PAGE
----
On the surface, it seemed promising. For the first time ever, we could paint a psychological profile for a specific offender based on his pattern of behavior. If we knew more about the makeup and motivation behind serial killers, we would be more adept at identifying them, finding them, and ultimately preventing them from taking innocent lives.
It just happened to be a little more complicated than we originally thought.
Not too long ago, a team of psychologists at the University of Liverpool decided to test Douglas and Ressler’s theories on the relationship between serial killers and the behavior they exhibited. They started by testing the idea of an organized vs. disorganized killer, listing out a number of different traits that would define an organized and disorganized crime scene.
They analyzed a hundred different serial crimes. If crimes were really distinguished by organization, they would expect a high level of probability that one or more organized traits should predict other subsequent organized traits. What they found was just the opposite. Crimes did not posses only organized or disorganized traits. They were predominately a combination of both: A few key organized traits mixed with a group of disorganized ones.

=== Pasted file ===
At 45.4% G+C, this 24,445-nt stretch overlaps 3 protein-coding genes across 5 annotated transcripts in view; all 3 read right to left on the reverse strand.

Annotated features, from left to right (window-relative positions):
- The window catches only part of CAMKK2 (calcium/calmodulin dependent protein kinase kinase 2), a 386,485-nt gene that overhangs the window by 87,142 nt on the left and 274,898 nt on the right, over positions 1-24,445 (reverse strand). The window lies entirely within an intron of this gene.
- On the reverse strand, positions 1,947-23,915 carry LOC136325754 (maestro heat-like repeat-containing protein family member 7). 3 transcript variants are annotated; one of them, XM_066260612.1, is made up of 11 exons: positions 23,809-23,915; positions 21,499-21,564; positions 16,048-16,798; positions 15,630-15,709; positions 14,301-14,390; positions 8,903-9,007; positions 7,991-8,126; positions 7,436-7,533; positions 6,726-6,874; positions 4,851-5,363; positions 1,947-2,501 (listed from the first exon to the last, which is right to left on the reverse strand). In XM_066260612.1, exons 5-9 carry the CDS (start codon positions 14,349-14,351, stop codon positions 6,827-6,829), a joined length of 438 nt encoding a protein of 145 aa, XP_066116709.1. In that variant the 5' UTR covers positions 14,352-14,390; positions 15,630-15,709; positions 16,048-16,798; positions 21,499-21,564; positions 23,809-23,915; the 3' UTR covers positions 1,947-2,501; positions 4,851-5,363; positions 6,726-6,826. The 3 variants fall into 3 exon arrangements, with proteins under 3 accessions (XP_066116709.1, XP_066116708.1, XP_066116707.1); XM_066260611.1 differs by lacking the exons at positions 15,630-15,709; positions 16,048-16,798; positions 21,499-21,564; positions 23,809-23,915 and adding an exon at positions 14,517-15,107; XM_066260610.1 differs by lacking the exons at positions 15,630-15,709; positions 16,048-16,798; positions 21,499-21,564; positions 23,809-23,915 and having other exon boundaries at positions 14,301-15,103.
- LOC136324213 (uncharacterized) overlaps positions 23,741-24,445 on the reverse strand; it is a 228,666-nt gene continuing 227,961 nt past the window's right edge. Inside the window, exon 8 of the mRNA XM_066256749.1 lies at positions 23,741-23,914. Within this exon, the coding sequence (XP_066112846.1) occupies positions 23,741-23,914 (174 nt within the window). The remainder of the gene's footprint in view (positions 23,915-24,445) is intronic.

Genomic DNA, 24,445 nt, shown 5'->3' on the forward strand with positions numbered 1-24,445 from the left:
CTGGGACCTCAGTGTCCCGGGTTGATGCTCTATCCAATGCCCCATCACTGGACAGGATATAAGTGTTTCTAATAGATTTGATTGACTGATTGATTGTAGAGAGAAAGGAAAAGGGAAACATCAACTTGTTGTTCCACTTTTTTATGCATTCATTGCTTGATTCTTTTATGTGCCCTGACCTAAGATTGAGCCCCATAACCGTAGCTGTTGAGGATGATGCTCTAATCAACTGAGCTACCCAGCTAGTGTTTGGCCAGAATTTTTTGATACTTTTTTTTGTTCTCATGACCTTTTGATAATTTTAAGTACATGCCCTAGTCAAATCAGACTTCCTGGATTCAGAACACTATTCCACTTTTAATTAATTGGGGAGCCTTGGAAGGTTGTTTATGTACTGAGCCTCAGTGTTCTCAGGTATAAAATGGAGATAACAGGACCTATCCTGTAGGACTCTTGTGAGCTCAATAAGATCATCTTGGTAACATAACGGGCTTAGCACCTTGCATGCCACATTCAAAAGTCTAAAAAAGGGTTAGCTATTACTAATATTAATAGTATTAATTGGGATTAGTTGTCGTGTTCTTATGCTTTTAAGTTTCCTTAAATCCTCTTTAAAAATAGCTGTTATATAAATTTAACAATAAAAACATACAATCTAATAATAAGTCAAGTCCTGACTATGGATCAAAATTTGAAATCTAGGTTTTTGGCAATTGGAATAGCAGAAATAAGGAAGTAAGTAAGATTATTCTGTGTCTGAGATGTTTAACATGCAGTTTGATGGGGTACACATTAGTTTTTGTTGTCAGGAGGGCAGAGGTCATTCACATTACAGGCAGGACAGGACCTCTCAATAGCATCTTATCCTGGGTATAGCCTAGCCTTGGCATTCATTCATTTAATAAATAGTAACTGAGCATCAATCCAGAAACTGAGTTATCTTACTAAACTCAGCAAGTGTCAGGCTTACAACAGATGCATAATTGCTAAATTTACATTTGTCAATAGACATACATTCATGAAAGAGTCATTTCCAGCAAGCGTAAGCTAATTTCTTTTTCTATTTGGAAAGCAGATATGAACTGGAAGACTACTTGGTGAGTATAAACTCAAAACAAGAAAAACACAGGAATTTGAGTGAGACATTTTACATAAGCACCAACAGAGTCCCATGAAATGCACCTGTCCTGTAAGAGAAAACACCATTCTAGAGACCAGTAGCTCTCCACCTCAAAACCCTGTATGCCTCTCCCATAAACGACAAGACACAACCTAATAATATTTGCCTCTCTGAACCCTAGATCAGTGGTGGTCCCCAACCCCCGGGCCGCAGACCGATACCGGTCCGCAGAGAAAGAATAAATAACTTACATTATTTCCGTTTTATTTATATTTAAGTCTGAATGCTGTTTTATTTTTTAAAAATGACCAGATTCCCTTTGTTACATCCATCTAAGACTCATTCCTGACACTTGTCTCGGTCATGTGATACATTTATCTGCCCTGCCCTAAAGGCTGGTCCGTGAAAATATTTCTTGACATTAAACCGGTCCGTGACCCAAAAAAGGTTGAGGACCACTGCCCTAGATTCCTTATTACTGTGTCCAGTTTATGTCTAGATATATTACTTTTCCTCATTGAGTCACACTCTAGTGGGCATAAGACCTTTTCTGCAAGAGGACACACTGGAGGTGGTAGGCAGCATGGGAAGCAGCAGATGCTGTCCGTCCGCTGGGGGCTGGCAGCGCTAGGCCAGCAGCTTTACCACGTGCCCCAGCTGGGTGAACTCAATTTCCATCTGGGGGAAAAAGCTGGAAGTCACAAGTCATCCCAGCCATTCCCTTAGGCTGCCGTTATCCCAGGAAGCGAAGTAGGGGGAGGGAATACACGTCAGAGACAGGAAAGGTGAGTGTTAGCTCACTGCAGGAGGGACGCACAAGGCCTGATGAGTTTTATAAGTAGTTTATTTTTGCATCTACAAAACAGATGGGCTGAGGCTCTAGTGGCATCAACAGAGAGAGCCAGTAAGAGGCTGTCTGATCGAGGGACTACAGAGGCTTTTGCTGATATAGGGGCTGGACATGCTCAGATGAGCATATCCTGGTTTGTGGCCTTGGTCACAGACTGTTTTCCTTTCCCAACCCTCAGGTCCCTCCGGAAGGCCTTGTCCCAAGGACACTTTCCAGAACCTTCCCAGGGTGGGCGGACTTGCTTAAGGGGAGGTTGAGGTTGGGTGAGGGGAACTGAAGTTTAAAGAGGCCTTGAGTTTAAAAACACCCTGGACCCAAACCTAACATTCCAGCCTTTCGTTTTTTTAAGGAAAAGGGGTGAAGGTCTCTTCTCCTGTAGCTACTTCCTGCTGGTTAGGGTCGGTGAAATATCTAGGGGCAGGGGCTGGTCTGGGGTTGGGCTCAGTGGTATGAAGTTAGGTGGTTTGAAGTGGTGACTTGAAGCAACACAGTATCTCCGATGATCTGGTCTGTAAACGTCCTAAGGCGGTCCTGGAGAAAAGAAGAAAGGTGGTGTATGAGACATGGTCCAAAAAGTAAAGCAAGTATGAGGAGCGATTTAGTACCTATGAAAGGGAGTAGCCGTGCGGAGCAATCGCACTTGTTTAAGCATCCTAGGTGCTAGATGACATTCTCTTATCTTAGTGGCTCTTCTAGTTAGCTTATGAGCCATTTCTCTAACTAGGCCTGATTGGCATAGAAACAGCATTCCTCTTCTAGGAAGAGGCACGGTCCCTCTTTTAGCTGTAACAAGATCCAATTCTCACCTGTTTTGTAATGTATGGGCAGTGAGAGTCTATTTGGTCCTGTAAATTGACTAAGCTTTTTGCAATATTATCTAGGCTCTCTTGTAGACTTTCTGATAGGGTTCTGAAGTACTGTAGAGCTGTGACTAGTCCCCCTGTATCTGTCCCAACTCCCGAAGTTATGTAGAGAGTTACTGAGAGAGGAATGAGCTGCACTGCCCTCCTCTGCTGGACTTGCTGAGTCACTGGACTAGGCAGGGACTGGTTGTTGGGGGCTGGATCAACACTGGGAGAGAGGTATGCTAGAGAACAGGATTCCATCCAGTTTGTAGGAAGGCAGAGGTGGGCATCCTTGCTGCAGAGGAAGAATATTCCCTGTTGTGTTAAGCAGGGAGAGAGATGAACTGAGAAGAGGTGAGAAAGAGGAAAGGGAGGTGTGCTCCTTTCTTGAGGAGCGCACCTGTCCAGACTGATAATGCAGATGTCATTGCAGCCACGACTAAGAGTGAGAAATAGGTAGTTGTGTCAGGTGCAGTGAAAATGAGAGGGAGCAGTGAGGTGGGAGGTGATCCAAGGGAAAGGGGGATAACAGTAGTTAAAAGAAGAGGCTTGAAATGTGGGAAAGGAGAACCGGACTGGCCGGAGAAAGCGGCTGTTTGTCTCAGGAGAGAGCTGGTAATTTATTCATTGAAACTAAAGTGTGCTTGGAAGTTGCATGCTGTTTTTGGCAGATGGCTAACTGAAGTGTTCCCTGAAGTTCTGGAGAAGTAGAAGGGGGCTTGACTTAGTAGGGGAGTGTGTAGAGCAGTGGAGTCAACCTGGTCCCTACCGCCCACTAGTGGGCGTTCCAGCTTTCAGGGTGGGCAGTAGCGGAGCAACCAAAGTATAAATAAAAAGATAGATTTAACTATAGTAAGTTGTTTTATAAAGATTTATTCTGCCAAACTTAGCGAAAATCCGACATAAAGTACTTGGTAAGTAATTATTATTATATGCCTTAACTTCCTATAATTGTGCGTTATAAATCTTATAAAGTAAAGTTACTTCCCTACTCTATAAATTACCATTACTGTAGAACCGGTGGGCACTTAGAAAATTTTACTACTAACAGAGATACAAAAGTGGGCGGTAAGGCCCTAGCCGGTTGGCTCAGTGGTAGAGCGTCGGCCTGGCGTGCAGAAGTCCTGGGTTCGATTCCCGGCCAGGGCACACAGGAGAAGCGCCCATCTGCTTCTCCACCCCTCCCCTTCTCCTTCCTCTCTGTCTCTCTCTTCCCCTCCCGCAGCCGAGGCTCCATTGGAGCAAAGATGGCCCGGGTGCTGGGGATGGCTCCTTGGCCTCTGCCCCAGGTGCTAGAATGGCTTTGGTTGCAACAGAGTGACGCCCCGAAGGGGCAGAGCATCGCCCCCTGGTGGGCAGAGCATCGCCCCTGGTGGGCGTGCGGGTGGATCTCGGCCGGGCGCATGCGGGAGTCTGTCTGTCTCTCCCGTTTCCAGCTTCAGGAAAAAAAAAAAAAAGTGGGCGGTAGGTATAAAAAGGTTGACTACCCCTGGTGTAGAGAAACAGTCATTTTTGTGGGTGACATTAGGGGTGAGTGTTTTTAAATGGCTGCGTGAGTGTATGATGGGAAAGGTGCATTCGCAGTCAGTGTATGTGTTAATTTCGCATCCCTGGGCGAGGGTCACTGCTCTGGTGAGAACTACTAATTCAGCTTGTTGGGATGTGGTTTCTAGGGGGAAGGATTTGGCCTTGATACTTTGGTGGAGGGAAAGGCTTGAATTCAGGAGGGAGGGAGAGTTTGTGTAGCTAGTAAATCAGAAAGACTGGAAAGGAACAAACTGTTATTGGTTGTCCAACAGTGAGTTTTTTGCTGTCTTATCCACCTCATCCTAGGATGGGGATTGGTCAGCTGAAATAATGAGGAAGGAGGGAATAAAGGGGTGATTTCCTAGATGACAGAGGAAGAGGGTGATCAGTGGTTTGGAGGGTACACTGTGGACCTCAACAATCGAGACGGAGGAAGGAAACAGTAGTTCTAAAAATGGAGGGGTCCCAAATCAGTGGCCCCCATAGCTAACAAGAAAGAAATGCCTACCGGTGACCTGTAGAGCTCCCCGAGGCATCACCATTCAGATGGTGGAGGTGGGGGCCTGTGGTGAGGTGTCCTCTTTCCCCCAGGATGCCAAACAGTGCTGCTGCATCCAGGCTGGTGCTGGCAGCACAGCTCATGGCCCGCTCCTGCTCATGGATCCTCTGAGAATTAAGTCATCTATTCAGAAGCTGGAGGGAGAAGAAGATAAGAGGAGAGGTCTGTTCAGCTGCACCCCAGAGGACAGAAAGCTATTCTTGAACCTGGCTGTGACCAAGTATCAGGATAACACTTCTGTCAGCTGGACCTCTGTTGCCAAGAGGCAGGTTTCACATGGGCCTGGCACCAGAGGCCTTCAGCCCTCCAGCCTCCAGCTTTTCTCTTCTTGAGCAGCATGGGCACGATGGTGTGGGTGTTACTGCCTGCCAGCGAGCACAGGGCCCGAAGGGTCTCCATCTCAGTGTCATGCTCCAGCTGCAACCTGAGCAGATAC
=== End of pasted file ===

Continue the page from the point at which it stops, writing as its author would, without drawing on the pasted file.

They decided to go further. If Douglas and Ressler believed they could group serial killers, researchers would expect a homology – or agreement – between a certain kind of crime and a certain kind of criminal. This part was critical. If we wanted to infer psychological traits from crime scene behavior, there had to be some sort of relationship between the makeup of the killer and how he or she killed people. If a pattern did not exist, our homology would be insufficient – leading to a flawed investigation process.
The group selected a hundred stranger rapes in the United Kingdom and classified them in accordance with 28 different crime scene variables. Of these included remorse, gagging, blindfolding, and disguise worn. They then compared patterns in these variables to the attributes of the criminals who committed them. Of these included age, race, education level, previous convictions, marital status, and drug use. When they looked at the study as a whole, they wanted to see if there were common themes among criminals who committed similar behaviors. They found none. There was no correlation, challenging the very fabric behind our understanding of criminal profiling.
Brent Turvey, forensic scientist, said it best in Malcolm Gladwell’s best-selling book What the Dog Saw:
“The fact is that different offenders can exhibit the same behaviors for completely different reasons. You’ve got a rapist who attacks a woman in the park and pulls her shirt up over her face. What does that mean? There are ten different things it could mean. You can’t just look at one behavior in isolation.”
Which is exactly what first year head coach Jim Harbaugh did not do when he looked at Alex Smith back in 2011.
One minute and thirty seven seconds remained in the 2011 NFC Divisional Playoff Game between the San Francisco 49ers and New Orleans Saints. After going down three possessions in the first quarter, New Orleans had stormed back to take a 32-29 lead late in the fourth quarter.